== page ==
4. For me, the 28-135 was wide enough on film, has the magic of IS, and is possibly the best consumer-grade zoom around. But it's nowhere near wide enough on 1.6-crop. So I added the 17-40. Note that I said added; the 17-40 doesn't go anywhere near long enough to be a one-lens solution, but the two lenses together cover a very useful range of focal lengths.
    I considered the 17-85 but decided to go with the L lens. The 17-85 isn't an option for you as your body is three generations too old. For an older (i.e. not compatible with EF-S) 1.6-crop body, Canon doesn't have anything which (for my needs) would constitute a one-lens solution. I don't pay much attention to the third parties so I can't offer advice on whether any of them would constitute a single-lens solution which meets your "best quality I can afford" requirement (and I agree with you: better to buy the best quality you can afford than to settle for so-so).
  5. My solution:
    When i travel, i take as much kit as will fit in a large Lightware case. Then, while i'm there, i
    choose the one camera+lens i feel is appropriate for each situation. I always travel with
    multiple systems - medium format, 35mm SLR, 35mm rangefinder, digital SLR, pocket film
    camera.... Too much, i know. But, there's no need to "strengthen my shoulder" since i'm
    never out walking with more than one camera and one lens. If you're happy with your current
    lens lineup, you would need to invest only in a transport solution for the gear. Your 'burden'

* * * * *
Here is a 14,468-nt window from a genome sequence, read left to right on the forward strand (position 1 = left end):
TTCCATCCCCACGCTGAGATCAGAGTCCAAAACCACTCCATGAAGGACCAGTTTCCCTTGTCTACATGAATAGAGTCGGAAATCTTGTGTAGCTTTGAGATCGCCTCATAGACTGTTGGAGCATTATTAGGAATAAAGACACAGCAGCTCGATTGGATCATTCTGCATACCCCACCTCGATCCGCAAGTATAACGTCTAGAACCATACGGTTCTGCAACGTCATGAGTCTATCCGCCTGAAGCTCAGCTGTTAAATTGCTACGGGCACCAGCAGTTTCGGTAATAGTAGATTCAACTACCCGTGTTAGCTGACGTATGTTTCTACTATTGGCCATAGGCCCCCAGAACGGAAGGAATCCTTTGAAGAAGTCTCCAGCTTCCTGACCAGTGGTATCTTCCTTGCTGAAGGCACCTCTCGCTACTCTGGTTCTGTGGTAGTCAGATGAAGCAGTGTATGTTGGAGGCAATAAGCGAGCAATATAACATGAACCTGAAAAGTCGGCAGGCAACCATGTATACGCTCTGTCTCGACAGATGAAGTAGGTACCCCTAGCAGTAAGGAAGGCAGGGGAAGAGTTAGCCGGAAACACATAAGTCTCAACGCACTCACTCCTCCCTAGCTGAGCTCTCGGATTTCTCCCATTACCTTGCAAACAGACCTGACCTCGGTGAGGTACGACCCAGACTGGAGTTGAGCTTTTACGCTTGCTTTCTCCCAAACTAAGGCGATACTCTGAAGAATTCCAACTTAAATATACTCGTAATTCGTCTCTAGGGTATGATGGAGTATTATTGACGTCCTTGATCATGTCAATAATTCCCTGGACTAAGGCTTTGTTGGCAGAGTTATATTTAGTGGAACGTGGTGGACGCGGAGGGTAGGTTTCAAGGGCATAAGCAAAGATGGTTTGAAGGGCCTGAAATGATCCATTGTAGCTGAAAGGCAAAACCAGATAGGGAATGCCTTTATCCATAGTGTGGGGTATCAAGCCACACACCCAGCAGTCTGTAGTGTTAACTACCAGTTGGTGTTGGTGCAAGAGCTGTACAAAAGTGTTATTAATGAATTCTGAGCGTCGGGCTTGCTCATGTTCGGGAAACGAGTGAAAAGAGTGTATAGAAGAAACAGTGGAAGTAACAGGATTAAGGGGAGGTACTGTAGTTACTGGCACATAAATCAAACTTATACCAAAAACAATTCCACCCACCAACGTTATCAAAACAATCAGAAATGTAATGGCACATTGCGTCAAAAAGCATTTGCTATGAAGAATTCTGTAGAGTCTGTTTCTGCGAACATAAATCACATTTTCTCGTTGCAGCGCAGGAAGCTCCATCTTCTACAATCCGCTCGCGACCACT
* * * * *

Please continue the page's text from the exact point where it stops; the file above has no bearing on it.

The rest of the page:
is felt only during travel to and from the destination - not during the entire stay.
  6. My other option is to bite the bullet and save up for a 17-40L.
    I was going to suggest the EF 16-35mm f/2.8L USM, until I read that. If you're only going to have one lens, I think you'll want a zoom. I also think you should get the fastest zoom you can afford, that is as wide as you need it to be. Since you have a D30, I think you're going to want to consider lenses wider than 28mm, since it's sensor is smaller than APS-C.
  7. I travel several times per year, and take much the same type of shots you describe here with my 5D. I used to take a whole army of lenses on my trips but found the only 2 that I ever used were the 17-40 F4L plus 24-105 F4L IS. And of these 2, I used the 17-40 the most.

    So thesedays, I take JUST these 2 as my main lenses - I never need anything longer or wider. I'll also throw in the 50mm F1.8II for low light use (it's so small and light as to be hardly noticeable, and the quality is great).